Peatland Protection in Practice: Insights from ARGE Donaumoos Conference
In recent years, moors gained attention for rare species, carbon storage, and addressing biodiversity/climate crises. Moor wetting is crucial to meet Paris goals. A July 2023 conference supported by the EU Horizon 2020 project MIXED stressed shifting moorland use and fostering collaboration.
The ARGE Donaumoos hosted and organized the 3-day conference “Peatland protection in practice” including a field demo day, covering topics from biodiversity in natural moors to the requirements of farming in wetlands and the utilization of raw materials for new products.
Day one (July 20, 2023) focused on biodiversity in moors, meadows, insects, and grassland birds. Day two (July 21, 2023) explored Paludi products from wetland-grown plants, and day 3 a field demo day (July 22, 2023) to trial areas and discussions on climate protection through moorland conservation and moor-friendly farming solutions.
The MIXED project collaborates with groups of innovative farmers practicing different systems of mixed farming such as the ARGE Donaumoos network. The project support field level activities and draw upon the experience gained by the farmer which can be shared with other farmers through, for example, field demo days.
Practical examples and utilization ideas for Paludiculture harvests were exhibited, including straw panels, furniture panels, plastic products with natural fibers, grass foam panels, GreenContainers, insulation materials, and fiber products for paper and packaging. A panel discussion followed, addressing practical moorland conservation challenges. Establishing production lines and markets for Paludiculture products remains a challenge as well. New funding programs and financial support are being considered.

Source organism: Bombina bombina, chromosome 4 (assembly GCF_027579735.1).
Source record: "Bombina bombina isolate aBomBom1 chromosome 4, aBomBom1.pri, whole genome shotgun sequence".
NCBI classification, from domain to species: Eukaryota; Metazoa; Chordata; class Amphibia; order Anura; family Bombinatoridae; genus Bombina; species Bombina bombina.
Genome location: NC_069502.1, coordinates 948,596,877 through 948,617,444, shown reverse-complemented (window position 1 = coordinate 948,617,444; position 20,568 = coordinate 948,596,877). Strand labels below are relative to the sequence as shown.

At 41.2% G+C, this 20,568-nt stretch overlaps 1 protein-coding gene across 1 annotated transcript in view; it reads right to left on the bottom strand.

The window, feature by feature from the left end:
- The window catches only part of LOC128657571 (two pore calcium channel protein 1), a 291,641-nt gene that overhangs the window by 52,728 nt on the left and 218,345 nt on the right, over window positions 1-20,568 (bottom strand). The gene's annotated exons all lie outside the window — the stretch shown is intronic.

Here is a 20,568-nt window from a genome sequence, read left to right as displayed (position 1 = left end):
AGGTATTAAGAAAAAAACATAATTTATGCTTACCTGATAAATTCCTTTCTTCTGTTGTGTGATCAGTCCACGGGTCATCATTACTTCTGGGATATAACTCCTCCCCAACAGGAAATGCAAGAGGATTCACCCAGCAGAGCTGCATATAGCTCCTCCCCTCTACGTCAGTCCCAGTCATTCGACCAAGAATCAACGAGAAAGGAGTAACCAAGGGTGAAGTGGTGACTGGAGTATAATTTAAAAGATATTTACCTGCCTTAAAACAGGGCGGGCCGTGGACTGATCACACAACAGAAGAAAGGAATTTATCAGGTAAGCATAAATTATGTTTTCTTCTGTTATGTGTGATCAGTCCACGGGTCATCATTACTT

The ARGE Donaumoos therefore plans to establish a "Competence Center for Practical Moor Conservation" to provide guidance based on over 30 years of experience. This center will serve farmers, architects, builders, and industry stakeholders through consultation, discussion, and training facilities.
Moorland conservation involves considering water, climate, soil, biodiversity, and economic aspects. Renowned moorland researchers Prof. em. Dr. Michael Succow and Prof. Dr. Dr. h.c. Hans Joosten emphasized the importance of wetlands in achieving global climate goals during evening lectures.
The event concluded with an excursion through the Swabian Donaumoos, showcasing rewetting efforts through water management and highlighting the challenges and benefits of extensive grazing on rewetted moorland. Despite challenges like marketing and infrastructure, the positive impact on biodiversity and the synergy between agriculture and conservation were evident.
The conference provided a successful platform, with attendees expressing enthusiasm and a sense of progress. It was hailed as a remarkable and inspiring event that generated a sense of optimism among participants.